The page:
Time To Release The Magic Pudding of International Education From The Covid-19 Freezer!

International education had become the quintessential Magic Pudding that not only kept regrowing no matter how much we feasted on it, but became bigger every year! At least, until Covid-19 put it into the freezer!

There has, of course, been much wringing of hands over the sudden starvation our education institutions and exports have suffered from losing the sustenance they were dependent on. Yet, not much concern has been expressed by governments or the media about the loss of the Magic Pudding’s most nutritious ingredient – the students themselves.

Undervaluing overseas students reflects a mindset that goes back to the Colombo Plan. Launched in 1951, there is no denying the benefits of the Plan to its scholars and their newly-independent countries, nor the generosity of Australia and other donor countries. However, the underlying sentiment of the program was the ‘white man’s burden’, as clearly expressed in the official description of it as a “cooperative venture for the economic and social advancement of the peoples of South and Southeast Asia” (https://colombo-plan.org/history/).

To ensure the scholars understood our intent, we required them to return home following their studies, saying, “Your countries need you more than we do”. Mind you, there was also the White Australia Policy!

Although non-white migrants are now welcome, our condescending attitude that we are helping foreign students by educating them lingers. The reality today, of course, is very different. Our objectives now are commercial, not philanthropic. The students are our customers, and we depend on their custom. In 2018, for example, they contributed 26.2% of the revenues of all our universities and substantial fees to our VET, school and other education providers too. In addition, the money they spent on living and other expenses during their student years was 38% of the total tourism spend in Australia and 57% of travel exports. We also earned billions from the 300,000 of their families and friends who visited Australia.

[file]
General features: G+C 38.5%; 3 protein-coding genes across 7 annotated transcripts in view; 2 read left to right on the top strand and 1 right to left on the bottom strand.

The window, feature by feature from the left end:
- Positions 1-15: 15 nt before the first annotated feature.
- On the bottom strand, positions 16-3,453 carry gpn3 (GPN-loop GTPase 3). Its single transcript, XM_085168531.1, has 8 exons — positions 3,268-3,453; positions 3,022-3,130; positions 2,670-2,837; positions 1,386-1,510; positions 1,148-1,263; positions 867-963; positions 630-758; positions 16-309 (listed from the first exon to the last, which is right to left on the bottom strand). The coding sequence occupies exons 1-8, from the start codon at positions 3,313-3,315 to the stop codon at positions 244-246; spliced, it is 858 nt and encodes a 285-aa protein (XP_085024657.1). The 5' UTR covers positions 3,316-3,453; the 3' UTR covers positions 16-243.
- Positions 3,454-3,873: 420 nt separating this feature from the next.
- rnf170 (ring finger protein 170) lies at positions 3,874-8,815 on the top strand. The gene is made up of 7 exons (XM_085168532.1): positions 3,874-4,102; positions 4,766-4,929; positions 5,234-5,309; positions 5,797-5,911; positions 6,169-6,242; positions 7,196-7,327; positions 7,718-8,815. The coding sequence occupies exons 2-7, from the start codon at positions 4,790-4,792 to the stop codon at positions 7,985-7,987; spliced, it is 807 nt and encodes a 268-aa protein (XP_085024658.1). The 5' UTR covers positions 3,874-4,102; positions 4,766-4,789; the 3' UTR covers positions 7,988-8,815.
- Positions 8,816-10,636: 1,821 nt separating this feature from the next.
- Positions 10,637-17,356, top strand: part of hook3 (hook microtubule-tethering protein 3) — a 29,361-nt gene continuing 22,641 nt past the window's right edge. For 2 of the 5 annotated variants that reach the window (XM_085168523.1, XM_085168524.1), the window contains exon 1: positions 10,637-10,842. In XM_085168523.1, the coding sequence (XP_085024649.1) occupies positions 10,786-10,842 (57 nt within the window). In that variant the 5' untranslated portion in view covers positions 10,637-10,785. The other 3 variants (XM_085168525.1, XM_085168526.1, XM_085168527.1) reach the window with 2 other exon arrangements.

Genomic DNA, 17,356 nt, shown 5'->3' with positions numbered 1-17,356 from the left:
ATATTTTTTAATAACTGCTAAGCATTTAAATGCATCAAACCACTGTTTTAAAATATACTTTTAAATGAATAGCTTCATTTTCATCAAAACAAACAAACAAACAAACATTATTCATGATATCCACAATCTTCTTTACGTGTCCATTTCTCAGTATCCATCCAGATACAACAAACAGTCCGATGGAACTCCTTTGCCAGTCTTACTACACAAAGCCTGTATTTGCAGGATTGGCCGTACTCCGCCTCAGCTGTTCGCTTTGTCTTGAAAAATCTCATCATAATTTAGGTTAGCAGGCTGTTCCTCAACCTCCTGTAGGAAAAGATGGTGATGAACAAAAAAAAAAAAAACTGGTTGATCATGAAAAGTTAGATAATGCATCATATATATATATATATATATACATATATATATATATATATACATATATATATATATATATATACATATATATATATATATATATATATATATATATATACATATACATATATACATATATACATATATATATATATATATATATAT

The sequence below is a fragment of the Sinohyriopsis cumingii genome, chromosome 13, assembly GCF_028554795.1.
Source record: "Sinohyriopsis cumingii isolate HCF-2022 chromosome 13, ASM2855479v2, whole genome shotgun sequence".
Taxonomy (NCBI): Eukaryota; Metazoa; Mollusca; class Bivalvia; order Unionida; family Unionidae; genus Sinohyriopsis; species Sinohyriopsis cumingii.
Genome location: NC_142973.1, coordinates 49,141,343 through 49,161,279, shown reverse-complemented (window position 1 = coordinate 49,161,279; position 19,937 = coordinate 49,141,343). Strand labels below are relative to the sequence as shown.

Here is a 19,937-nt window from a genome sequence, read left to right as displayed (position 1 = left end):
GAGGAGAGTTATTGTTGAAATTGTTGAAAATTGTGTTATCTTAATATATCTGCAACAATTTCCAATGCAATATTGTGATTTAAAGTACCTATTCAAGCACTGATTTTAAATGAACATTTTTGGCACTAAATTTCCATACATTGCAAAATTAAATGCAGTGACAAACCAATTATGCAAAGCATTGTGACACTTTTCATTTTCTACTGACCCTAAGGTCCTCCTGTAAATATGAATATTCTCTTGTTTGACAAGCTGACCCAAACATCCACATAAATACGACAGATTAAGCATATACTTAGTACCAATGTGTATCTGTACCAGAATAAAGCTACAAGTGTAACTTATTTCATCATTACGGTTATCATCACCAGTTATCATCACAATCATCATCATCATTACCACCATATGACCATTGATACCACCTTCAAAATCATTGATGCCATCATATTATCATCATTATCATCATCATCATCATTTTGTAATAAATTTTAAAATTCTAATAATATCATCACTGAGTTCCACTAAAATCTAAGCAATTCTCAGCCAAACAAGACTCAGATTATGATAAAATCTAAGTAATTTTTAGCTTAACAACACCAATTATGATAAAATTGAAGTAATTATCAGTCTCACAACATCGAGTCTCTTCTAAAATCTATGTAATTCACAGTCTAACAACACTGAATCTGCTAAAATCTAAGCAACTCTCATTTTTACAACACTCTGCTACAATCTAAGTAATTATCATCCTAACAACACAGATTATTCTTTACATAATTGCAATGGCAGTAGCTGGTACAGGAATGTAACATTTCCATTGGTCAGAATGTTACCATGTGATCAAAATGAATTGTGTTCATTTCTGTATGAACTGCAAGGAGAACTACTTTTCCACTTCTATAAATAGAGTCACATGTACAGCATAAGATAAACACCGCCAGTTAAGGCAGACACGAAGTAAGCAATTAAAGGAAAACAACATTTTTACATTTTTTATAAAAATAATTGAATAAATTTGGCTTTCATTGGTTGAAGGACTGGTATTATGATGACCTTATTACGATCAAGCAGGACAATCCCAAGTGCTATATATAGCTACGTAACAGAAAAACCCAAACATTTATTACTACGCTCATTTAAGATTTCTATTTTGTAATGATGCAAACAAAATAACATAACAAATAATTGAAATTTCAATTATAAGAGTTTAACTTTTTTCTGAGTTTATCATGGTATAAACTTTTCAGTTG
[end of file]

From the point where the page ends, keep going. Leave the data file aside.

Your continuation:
However, apart from money, overseas students also give us huge value as workers. Our frontline services, including health, disability and home care, retail, hospitality, tutoring, research, IT and more increasingly rely on their services.

Additionally, they continue to keep giving us value even after they complete their studies. If they return home, they can be influential honorary Australian ambassadors, supporting business links between our countries and promoting Australian education and tourism. But the biggest dividend we get is from those who choose to remain here permanently and become Australians. They make ideal citizens because, apart from having Australian qualifications and work experience, they are:

· Young, with a long productive life ahead of them.

· Highly likely to be successful here, having made an informed decision to stay after experiencing life in Australia.

· Hardworking, competitive and aspirational, but also willing to do whatever work is available, whether highly skilled or menial.

Given the nourishment the Magic Pudding of international students provides, we should bring it out of the freezer as soon as possible by: